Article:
FSU Theatre Provides A Trip “Around the World”

This past Saturday, the Frostburg State University Department of Theatre and Dance closed the first show of their season, Around the World in 80 Days. The show featured a cast of students, and featured the work of three student designers and two faculty designers.

Directed by Mairzy Yost-Rushton, the play is Laura Eason’s adaption of the Jules Verne classic. Audiences entered the theatre to Phillip Schroeder’s gear-centric set. Several different-level platforms sat upon a massive moving revolved—powered by a team of student crew members. Next to it was a massive half-gear arch, and all of this was framed by a network of gears featuring the locations visited in the book; places like London, Brindisi, Calcutta, Yokohoma, New York, and many more.

Finney(left) and Serrano (right) share a romantic moment as Aouda and Fogg
Finney(left) and Serrano (right) share a romantic moment as Aouda and Fogg

Set in the late 1800’s, with a Steampunk twist, Phileas Fogg (played by senior Alex Serrano,) and his valet Passepartout (Shahzeb Hussain) attempt to travel the globe in 80 days, the result of a bet Fogg made with fellow reform club members. Along the way, they rescue an Indian princess by the name of Auoda (Mealni Finney,) and interact with a wide variety of characters—temple guards, circus owners, train bandits, ship captains, and many more. All of these extra characters were played by four ensemble members: Brandon Huguley, Danny Marken, Kahri Blackman, and Jasmine Proctor. These ensemble members had the special challenge of not only playing eight or more roles, but creating individual voices and maneurisms for these new characters. This also meant learning multiple dialects—standard British, Cockney, Hindi, and more. In addition to the host of ensemble, Fogg, Passepartout, and Auoda are unknowingly being followed by inspector Fix (Austin James,) a slightly dim-witted Scotland Yard detective who is convinced, and falsely accuses, Fogg of being a bank robber.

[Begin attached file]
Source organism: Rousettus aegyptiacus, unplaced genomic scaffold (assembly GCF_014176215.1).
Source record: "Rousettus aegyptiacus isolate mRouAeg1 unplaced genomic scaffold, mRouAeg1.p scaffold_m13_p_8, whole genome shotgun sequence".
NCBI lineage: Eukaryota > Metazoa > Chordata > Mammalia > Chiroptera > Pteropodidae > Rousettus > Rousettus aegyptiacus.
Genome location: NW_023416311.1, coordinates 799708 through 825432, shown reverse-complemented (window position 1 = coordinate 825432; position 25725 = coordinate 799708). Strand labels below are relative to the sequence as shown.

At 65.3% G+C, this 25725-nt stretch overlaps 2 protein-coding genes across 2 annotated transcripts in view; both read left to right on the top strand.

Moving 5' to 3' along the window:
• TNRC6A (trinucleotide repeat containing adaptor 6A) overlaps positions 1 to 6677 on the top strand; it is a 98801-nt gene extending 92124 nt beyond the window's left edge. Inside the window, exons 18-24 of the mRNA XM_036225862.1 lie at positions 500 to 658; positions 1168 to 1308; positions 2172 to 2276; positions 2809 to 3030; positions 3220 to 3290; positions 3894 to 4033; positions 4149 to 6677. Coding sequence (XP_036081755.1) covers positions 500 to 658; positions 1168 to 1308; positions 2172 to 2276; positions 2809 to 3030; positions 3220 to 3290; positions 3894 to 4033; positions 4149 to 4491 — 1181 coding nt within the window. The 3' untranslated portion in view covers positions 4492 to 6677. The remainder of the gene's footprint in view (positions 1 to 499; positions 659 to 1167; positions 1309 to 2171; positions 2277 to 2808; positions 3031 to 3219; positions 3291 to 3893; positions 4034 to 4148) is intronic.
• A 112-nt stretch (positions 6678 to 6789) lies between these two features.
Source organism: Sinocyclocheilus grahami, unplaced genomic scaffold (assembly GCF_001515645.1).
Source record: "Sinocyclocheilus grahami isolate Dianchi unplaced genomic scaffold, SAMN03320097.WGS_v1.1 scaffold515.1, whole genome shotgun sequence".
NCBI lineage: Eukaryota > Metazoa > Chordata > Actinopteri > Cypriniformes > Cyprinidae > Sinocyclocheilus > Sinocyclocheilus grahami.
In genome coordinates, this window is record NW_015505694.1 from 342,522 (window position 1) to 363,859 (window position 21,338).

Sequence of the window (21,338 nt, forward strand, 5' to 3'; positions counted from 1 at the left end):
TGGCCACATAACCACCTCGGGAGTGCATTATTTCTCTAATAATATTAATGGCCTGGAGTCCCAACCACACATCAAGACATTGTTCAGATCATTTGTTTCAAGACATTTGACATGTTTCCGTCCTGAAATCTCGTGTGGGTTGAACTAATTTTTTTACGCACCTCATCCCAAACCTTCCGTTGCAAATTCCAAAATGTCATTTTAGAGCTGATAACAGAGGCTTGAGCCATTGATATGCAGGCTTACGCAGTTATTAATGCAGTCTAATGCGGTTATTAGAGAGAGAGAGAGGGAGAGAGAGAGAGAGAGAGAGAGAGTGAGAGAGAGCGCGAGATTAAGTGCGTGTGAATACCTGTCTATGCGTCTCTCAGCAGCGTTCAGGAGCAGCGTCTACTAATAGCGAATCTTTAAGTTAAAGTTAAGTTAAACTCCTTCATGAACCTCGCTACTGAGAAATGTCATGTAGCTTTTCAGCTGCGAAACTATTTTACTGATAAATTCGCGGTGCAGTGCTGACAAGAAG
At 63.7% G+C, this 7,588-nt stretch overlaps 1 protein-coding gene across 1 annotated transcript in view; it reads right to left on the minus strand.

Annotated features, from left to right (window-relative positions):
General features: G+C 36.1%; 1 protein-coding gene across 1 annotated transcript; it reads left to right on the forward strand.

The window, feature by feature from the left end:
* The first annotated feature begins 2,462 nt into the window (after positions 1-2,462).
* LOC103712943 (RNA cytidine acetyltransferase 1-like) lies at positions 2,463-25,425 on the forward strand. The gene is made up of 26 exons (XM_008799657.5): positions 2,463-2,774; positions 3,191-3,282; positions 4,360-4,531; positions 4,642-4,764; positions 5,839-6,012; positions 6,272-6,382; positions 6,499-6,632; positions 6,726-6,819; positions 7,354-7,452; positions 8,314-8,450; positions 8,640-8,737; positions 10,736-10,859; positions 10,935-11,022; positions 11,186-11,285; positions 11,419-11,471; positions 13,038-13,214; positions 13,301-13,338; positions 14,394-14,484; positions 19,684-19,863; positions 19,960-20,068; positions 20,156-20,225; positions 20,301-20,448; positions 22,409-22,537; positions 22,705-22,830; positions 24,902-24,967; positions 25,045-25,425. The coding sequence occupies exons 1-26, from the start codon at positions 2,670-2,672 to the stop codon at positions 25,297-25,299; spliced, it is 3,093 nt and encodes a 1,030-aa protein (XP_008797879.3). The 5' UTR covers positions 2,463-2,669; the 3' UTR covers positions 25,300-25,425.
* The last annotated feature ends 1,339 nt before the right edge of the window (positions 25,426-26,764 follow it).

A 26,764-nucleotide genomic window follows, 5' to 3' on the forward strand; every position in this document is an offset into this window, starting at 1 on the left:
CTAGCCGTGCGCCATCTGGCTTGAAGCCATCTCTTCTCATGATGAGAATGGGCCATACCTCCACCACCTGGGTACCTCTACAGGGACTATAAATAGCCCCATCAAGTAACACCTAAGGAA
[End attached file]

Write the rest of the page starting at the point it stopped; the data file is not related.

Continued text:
The fast-paced play challenged actors and designers alike—a challenge all rose to accept. Actors were faced with learning multiple dialects, tackling quick costume changes, and maintaining high-energy as they “traveled the world.” Of course, they never left the theatre, but actors were often running back stage from side to side as the scenes moved—for the ensemble, this running happened while changing costume pieces.

The costumes, designed by junior Rachel Saylor, were a challenge in their own right. Saylor was faced not only with creating eight base costume pieces, but creating dozens of additional pieces to represent different characters. Some changes were minimal—a jacket on or off, swapping a hat, etc. Some were harder, like full wardrobe changes, putting on or taking off jackets, shirts, hats, scarves, and things of the like. Saylor also had the challenge of taking period clothing, making them culturally respectful, and Steampunk, as well. With the help of costume crew and wardrobe crew, Saylor’s vision was able to successfully grace the stage.